December 4, 2020 2:25 pm
We are tough on our backs. Although your back can resist a lot of force, you may find years of hard work, home renovations or sleeping improperly have gradually led to a nagging, shooting or dull pain. Low back pain is especially common for adults in the United States. Thankfully, you have options available to help resolve and manage this issue. Your primary care provider (PCP) should always be your first call when you experience back pain.
What Causes Back Pain?
Factors that cause back pain can range from minor to serious. Possible causes can include:
- Arthritis, or other inflammatory disease
- Excess pressure from being overweight
- Injury from a workout, playing sports, car accident, or fall
- Scoliosis, or other skeletal irregularity
- Sprain or strain
- Work-related stress, including repetitive movements, heavy lifting or poor posture at a desk
Learn more: Low Back Pain
Best Solutions for Back Pain
The solutions for back pain often depends on the cause. Your PCP may recommend starting with the following to find relief:
- Apply heat and ice. Try applying ice packs a few minutes at a time for the first 48 to 72 hours after you experience the pain. Then, switch to using heat with a hot pack or heating pad placed on the painful area.
- Move, as often as possible. When you’re in pain, the last thing you may want to do is get up and move—but lying in bed all day may further aggravate back pain. Research shows that aerobic exercise increases the flow of blood and nutrients to your back, which helps reduce stiffness and aids in healing. Give your back a short rest for the first few days of intense pain, and then slowly increase your physical activity levels with a gentle stretching routine. You can incorporate more aerobic exercise with time.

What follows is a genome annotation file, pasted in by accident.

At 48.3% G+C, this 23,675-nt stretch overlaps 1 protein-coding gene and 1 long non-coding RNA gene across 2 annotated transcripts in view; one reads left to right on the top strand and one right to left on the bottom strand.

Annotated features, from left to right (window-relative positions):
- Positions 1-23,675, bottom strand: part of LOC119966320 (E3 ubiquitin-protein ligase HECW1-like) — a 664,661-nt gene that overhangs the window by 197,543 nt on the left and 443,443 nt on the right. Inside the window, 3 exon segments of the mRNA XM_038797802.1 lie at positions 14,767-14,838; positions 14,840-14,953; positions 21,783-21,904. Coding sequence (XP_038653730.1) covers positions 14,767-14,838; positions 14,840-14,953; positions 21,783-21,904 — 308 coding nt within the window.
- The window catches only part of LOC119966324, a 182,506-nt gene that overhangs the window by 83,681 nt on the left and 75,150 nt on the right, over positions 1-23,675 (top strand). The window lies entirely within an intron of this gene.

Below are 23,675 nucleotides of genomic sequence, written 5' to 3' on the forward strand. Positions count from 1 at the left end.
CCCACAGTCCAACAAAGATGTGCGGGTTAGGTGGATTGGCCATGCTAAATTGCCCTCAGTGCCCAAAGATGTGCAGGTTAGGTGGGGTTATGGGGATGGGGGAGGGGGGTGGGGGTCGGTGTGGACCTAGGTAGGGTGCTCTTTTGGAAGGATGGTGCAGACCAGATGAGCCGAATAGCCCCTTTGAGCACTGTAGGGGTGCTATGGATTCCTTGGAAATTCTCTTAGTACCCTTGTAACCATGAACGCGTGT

- Take medication. Over-the-counter medications, such as ibuprofen or acetaminophen, can relieve pain and reduce inflammation. If you’re already taking prescription medications, talk to your PCP to be sure any pain reliever is safe for you to take.
- Try alternative methods. While medication can provide quick relief, it shouldn’t be a long-term solution. You may benefit from complementary methods for chronic pain. Ask your PCP for recommendations. Your provider may suggest acupuncture, biofeedback, cognitive therapy, physical therapy or spinal injections.
Still in Pain? Get Help
In many cases, acute back pain may heal on its own with at-home remedies. However, if your pain continues, you should schedule an appointment with your PCP. Your PCP will be able to help you determine the cause of your pain—possibly using imaging services such as MRI or X-ray—and then recommend treatment solutions. In some cases, such as when back pain is chronic, your PCP may refer you to a specialist for additional care.
Sign up for valuable health tips and benefits from MRHC or find a PCP at care.mrhc.org/primary-care.
This post was written by Magnolia Regional Health Center